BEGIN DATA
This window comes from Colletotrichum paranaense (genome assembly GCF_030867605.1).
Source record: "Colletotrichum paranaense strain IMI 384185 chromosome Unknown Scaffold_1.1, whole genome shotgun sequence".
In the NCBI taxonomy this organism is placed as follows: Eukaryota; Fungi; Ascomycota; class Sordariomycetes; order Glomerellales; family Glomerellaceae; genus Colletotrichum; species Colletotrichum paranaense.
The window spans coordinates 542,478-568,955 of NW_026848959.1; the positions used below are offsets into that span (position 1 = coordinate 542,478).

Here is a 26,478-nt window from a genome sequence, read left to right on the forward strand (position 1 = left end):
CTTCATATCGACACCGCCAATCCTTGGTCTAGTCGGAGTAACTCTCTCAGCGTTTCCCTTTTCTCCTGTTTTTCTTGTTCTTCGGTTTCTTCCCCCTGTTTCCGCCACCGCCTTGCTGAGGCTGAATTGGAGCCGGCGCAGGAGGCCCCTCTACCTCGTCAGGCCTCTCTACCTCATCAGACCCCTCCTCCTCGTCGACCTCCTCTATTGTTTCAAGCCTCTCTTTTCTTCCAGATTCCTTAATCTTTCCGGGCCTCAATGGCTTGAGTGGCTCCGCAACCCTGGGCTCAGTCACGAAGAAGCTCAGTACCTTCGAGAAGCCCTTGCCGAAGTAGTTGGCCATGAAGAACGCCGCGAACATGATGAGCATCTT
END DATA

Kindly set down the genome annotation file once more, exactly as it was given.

This window comes from Colletotrichum paranaense (genome assembly GCF_030867605.1).
Source record: "Colletotrichum paranaense strain IMI 384185 chromosome Unknown Scaffold_1.1, whole genome shotgun sequence".
In the NCBI taxonomy this organism is placed as follows: Eukaryota; Fungi; Ascomycota; class Sordariomycetes; order Glomerellales; family Glomerellaceae; genus Colletotrichum; species Colletotrichum paranaense.
The window spans coordinates 542,478-568,955 of NW_026848959.1; the positions used below are offsets into that span (position 1 = coordinate 542,478).

Here is a 26,478-nt window from a genome sequence, read left to right on the forward strand (position 1 = left end):
CTTCATATCGACACCGCCAATCCTTGGTCTAGTCGGAGTAACTCTCTCAGCGTTTCCCTTTTCTCCTGTTTTTCTTGTTCTTCGGTTTCTTCCCCCTGTTTCCGCCACCGCCTTGCTGAGGCTGAATTGGAGCCGGCGCAGGAGGCCCCTCTACCTCGTCAGGCCTCTCTACCTCATCAGACCCCTCCTCCTCGTCGACCTCCTCTATTGTTTCAAGCCTCTCTTTTCTTCCAGATTCCTTAATCTTTCCGGGCCTCAATGGCTTGAGTGGCTCCGCAACCCTGGGCTCAGTCACGAAGAAGCTCAGTACCTTCGAGAAGCCCTTGCCGAAGTAGTTGGCCATGAAGAACGCCGCGAACATGATGAGCATCTT